In Hollywood, the muse can strike filmmakers with similar ideas, and those movies can come out in the same year. That’s the only way I can explain how we had both “Logan” and “Logan Lucky” on theater marquees. Or why you may be forgiven for mixing up the titles of “Beach Rats” and “Rat Film.”
This year was special. No fewer than five movies sought to put the “wonder” back into movies, or at least in their titles — “Wonder Woman,” “Professor Marston and the Wonder Women,” “Wonderstruck,” “Wonder” and “Wonder Wheel.” All except for that last one were adaptations of works that moviegoers might recognize, so it’s understandable that filmmakers would stick with the word.
The movies filled audiences with different sorts of wonder. Some left the theater scratching their heads; others, inspired. Here’s how:
Released in June, this film started the trend. For all its faults, “Wonder Woman” was truly a marvel. It had a woman, Patty Jenkins, at the helm; broke scores of box office records; and inspired many moviegoers. I saw a group of girls heading into the theater with some poor parent trying to herd them in time. Aside from their chaperone, everyone in that party was wearing Wonder Woman socks.
‘Professor Marston and the Wonder Women’
Unfortunately, the same fanfare did not greet the biopic of Wonder Woman’s creator. Or should I say creators? Angela Robinson’s “Professor Marston and the Wonder Women” slowly reveals the influences Professor Marston (Luke Evans) drew on to create the superhero inspired by Greek mythology. There were no greater sources of inspiration than his wife (a marvelous Rebecca Hall) and his live-in mistress (Bella Heathcote). With its luscious score and warm cinematography, the movie is closer to a biopic, avoiding sensationalized depictions of the polyamorous relationship at its heart. The film opened in October to wonderful reviews, including our own, but they weren’t enough to save it.
Another October release, Todd Haynes’s “Wonderstruck” is more kid-friendly. Based on Brian Selznick’s book of the same title, the movie follows the adventures of two deaf children from different eras — one in the 1920s and the other in the 1970s. They each travel to New York City, where their story lines cross and their back stories are revealed. Mr. Haynes incorporated little flourishes from each era throughout. The ’20s scenes are filmed in black and white and feature silent movies, while those in the ’70s look yellow and aged. But each child visits the fascinating world within the American Museum of Natural History. They walk past taxidermied animals and shining gems in awe and admiration. It’s a childlike wonder that not all adults hold on to as they grow old.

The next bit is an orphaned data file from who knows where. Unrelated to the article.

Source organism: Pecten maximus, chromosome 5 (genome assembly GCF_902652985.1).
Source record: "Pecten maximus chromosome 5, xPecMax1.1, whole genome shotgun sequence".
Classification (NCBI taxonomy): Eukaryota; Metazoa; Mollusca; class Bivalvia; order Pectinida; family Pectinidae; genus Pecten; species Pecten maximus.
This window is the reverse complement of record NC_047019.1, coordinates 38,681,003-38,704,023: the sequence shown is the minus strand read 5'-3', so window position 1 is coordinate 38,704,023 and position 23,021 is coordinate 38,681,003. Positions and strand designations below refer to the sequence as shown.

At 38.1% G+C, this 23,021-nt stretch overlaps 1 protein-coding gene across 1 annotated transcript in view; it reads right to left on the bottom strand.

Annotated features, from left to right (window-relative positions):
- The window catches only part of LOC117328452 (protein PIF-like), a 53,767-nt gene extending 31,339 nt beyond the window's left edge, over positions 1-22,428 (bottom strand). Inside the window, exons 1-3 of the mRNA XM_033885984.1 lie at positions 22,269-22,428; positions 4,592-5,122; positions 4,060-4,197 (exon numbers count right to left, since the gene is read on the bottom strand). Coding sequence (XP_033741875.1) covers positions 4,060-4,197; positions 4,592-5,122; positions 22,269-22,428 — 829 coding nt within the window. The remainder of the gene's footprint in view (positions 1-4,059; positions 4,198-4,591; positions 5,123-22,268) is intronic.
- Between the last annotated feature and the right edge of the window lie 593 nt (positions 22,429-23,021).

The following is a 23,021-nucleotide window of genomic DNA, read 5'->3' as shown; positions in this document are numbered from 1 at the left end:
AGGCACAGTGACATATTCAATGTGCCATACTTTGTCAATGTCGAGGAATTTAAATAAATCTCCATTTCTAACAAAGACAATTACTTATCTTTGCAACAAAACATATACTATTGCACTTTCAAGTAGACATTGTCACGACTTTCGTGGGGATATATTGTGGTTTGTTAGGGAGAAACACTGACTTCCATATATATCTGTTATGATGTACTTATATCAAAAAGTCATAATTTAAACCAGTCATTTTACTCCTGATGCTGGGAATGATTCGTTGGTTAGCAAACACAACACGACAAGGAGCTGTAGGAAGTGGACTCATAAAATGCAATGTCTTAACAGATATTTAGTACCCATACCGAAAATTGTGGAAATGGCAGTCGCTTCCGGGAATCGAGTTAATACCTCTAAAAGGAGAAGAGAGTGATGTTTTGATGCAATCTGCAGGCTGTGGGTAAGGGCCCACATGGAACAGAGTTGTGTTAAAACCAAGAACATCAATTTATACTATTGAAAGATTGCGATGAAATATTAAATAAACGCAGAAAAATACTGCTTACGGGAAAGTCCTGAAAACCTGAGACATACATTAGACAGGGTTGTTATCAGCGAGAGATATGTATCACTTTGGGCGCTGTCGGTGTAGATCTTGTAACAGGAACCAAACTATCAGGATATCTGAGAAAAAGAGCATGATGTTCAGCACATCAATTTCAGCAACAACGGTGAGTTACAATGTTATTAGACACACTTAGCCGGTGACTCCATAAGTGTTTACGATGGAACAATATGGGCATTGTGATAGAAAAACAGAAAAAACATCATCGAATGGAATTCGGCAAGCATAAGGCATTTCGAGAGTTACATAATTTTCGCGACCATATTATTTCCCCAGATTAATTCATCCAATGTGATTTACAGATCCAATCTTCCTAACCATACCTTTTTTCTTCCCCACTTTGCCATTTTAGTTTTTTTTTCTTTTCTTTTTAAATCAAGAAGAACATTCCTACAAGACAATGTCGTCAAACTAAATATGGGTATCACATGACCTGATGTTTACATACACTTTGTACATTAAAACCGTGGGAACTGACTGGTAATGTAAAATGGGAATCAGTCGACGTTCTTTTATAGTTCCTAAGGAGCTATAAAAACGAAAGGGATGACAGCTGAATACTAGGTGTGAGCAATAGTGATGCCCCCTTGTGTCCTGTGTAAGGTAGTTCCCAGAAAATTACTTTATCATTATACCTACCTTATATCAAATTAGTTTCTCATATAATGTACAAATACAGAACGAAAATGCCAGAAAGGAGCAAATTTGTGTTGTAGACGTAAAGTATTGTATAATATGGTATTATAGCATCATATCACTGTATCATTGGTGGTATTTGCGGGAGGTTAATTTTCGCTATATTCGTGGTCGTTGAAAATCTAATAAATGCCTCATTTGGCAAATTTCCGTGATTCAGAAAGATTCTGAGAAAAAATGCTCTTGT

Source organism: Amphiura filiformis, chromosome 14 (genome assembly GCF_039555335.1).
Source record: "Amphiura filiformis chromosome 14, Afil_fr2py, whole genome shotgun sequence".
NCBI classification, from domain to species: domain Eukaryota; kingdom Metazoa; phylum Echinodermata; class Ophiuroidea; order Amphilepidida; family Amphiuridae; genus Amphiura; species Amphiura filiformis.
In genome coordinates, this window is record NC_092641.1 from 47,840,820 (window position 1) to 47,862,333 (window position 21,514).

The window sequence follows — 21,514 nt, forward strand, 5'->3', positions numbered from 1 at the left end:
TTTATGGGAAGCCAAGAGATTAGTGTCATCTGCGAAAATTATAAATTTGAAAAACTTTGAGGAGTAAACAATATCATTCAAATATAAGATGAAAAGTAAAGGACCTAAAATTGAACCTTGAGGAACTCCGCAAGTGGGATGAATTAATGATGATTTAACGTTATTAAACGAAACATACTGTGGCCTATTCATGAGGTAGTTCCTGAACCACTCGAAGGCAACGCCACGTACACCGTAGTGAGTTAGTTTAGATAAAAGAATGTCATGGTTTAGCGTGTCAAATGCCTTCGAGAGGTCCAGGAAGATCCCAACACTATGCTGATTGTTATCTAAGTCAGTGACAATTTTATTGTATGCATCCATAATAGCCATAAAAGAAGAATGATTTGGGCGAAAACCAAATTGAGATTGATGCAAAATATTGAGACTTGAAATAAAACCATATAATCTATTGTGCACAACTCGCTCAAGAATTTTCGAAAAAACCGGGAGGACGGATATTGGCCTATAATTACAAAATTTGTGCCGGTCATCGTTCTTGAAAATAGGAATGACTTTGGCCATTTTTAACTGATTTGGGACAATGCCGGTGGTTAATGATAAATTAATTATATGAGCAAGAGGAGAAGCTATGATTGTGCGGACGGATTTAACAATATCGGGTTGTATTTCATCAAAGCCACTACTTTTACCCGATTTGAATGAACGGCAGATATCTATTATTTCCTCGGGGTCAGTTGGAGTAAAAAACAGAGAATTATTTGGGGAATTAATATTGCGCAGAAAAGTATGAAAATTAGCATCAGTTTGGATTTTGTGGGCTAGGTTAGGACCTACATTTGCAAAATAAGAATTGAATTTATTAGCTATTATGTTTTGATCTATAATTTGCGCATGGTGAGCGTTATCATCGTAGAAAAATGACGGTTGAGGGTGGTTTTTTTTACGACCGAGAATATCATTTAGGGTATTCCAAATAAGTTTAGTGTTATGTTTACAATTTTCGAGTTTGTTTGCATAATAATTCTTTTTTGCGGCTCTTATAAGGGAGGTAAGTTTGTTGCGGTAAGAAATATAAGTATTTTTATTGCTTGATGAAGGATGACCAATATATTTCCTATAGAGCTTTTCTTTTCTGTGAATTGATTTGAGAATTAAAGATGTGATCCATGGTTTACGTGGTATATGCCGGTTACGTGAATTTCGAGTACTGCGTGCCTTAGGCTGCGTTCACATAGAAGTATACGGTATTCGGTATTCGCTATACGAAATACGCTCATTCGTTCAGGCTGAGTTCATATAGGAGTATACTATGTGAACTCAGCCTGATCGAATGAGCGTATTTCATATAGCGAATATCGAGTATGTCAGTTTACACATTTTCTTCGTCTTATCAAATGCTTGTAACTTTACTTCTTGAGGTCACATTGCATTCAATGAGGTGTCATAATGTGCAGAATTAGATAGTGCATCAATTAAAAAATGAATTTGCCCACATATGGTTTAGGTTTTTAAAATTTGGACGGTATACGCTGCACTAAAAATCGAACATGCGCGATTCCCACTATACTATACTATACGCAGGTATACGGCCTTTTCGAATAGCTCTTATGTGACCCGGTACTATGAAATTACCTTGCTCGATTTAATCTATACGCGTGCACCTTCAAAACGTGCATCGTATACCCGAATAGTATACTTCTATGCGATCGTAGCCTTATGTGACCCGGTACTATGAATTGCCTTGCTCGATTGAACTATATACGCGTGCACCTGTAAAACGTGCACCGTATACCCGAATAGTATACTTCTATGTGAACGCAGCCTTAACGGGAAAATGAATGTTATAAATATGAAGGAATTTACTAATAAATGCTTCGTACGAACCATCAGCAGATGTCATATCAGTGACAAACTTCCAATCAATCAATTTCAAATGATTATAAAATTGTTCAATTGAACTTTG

Children can be just as mean as grown-ups, as “Wonder” unfortunately shows. Auggie (Jacob Tremblay) lives with a facial deformity and fears his appearance will make him a target for bullies when his parents (Julia Roberts and Owen Wilson) decide it’s time for them to stop teaching him at home and send him to a private school. Auggie’s fears are realized, and he is tormented by his classmates. His sister is also struggling at school after losing touch with her best friend. Since Ms. Roberts’s character is constantly worrying about her son, it’s a wonder Mr. Wilson’s character is always so carefree.